The Struggles of Comparison


Comparison envy As women, we tend to be very observant. We notice brand names and the narrow curve of a trim waist. We are very attentive to these details, are we not?

When I think back to the girl I was in high school, and even my first few semesters of college, I remember myself as being particularly perceptive. I studied my classmates’ straight, golden tresses that countered than my own untamable, brunette hair. I was also very concerned with the fact that I did not have close friendships like most other girls. I purposefully observed the witty and charming girls who developed friendships effortlessly, attempting to discover the hush-hush secrets of popularity.

Every day, I spent countless minutes, which amounted to many hours, comparing my appearance and even my personality to every other girl around me. In any given setting, I would see something ideal or remarkable in another girl that I didn’t see in myself.

The truth is, we are surrounded by incredible, ambitious, and charming women. But dwelling on others’ impressive qualities easily leads to feelings of jealousy, inadequacy, and self-deprecation. In my own experience, these constant competitions have only proved to be a crippling, endless struggle.

Why do we judge other women so harshly? Chances are, the very girls we envy are enduring the same struggles and feeling the same pressures.

So often, we give ourselves a free pass to criticize all of our faults and weaknesses until our hearts bleed and tears soak our pillows. And yet, we treat our friends with so much love - how do you react when your best friend says she's fat? You probably tell her she's beautiful the way she is. Or when she frowns and comments that she's ugly, you're quick to reassure her that she is stunning.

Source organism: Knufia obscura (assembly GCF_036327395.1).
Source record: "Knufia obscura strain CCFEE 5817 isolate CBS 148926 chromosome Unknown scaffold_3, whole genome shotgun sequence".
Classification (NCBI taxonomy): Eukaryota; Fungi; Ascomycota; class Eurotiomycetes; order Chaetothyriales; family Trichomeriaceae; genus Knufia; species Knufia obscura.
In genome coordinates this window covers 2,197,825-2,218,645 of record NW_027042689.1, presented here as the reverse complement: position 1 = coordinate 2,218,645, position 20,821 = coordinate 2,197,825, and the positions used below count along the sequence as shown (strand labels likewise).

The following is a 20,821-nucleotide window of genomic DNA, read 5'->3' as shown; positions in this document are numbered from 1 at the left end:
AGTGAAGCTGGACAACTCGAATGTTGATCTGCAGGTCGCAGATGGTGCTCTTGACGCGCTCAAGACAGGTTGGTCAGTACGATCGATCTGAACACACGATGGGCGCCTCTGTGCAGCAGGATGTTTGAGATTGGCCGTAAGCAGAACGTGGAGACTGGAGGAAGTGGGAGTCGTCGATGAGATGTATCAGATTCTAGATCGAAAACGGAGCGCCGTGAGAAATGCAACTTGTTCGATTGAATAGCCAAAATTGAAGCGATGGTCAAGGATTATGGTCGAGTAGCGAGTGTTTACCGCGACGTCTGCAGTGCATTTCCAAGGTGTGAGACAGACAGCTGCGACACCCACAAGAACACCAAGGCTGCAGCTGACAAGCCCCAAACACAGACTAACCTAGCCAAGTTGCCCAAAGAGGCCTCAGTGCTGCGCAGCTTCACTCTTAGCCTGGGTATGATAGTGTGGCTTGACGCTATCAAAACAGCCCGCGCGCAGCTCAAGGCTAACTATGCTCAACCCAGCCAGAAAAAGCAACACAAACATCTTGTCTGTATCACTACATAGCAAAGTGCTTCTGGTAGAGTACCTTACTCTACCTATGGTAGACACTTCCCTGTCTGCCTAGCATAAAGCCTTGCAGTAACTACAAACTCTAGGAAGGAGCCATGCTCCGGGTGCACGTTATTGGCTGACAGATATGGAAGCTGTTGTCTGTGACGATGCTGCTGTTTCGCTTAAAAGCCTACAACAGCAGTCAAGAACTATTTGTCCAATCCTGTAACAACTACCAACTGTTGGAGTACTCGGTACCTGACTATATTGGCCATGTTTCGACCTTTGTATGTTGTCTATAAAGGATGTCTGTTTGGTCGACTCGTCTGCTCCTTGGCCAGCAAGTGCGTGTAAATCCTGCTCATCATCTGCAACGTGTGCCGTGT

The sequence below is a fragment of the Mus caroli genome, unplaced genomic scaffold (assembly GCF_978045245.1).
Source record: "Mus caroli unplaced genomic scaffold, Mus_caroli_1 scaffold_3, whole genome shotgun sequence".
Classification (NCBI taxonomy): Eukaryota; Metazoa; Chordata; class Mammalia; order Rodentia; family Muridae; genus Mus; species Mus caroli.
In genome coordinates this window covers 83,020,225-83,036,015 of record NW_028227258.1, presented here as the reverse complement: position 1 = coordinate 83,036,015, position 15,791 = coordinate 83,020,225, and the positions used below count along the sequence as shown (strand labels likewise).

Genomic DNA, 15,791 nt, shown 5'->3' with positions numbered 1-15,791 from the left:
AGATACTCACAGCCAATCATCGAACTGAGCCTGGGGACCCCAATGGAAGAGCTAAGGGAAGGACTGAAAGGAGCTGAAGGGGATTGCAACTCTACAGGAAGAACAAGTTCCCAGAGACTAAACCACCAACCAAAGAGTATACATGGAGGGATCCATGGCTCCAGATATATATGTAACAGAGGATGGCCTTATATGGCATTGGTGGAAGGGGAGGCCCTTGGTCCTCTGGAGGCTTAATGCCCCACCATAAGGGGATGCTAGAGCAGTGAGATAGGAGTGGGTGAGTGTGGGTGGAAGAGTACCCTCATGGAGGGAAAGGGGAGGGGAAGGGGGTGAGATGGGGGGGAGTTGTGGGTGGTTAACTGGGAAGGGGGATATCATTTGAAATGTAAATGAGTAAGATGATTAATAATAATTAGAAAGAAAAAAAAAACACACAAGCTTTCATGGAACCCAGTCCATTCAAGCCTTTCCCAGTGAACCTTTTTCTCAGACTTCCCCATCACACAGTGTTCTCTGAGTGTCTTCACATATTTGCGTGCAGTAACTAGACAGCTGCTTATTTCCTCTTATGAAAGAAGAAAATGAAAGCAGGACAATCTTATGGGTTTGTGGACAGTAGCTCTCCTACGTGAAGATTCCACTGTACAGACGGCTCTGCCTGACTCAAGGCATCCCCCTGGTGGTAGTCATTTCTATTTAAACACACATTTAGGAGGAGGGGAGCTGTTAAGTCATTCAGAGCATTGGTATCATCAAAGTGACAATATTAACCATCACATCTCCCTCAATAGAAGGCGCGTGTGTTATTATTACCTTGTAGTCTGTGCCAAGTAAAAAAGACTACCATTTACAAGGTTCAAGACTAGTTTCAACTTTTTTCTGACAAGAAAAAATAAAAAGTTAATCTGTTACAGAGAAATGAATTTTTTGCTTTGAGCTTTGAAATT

We're so quick to compliment our girlfriends, and yet when we get back into the confinement of our minds, we are quick to put ourselves down, sometimes in comparison to those same friends! Why do we treat ourselves worse than we treat our friends? When did it become a competition? When did her doing well make you a failure?

“A flower does not think of competing with the flower next to it. It just blooms.”

How encouraging are these words for a life mantra? Imagine how peaceful our friendships, schools, or campuses would be if we embraced this mentality. We must grow into the women God has called us to be, independent of any other person. We must strive daily to flourish through personal actions and decisions.

The Struggles of Comparison - Tirzah Magazine

If you find yourself participating in the communal tendency of comparison, try these suggestions to combat feelings of inadequacy:

First, I encourage you to purposefully identify your own positive features and skills. If you have a great smile, show it! If you are an artist, then paint your heart out. Pursuing the things you are skilled at builds confidence, which is a natural deterrent for feelings of rivalry. Tuck those positive attributes in the back of your mind for when you feel you’ve fallen short.

Second, we must exercise self-control. Practice catching yourself in the act of jealousy and then hold yourself accountable for those thoughts. Be graceful with your sisters in Christ, and especially with non-believers. Negative opinions that are derived from jealousy will achieve nothing pleasing to the Lord. These fruitless judgments and conclusions about others only promote rivalry and hostility. Take a step back to gain some perspective; the attributes and qualities of others do not relate to or hinder you in any way! Remember, just because she's pretty, doesn't mean you're not!

Lastly, we must stop being so critical of ourselves. Don't belittle your accomplishments or attributes, by stacking them against the feats and qualities of others. These destructive thoughts tend to develop into a pattern of poor self-esteem. God never intended for us to feel unworthy, inadequate, or inferior.

So, when you begin to dwell on your perceived flaws, think to yourself, “What does God say about this? Does He think I am foolish, unlovable, or inferior?”. Or, better yet, would you say tear down your best friend or little sister like you're doing to yourself?

I can assure you that this is not the Lord’s view of the children he purposefully and perfectly formed in His own image. In Isaiah 46:4, God tells us, “I have made you and I will carry you; I will sustain you and I will rescue you.”

Allow God to enter and comfort you with His truth: you have immense value, inconceivable love and a million other positive characteristics that you might forget about when you begin to envy someone else's life.

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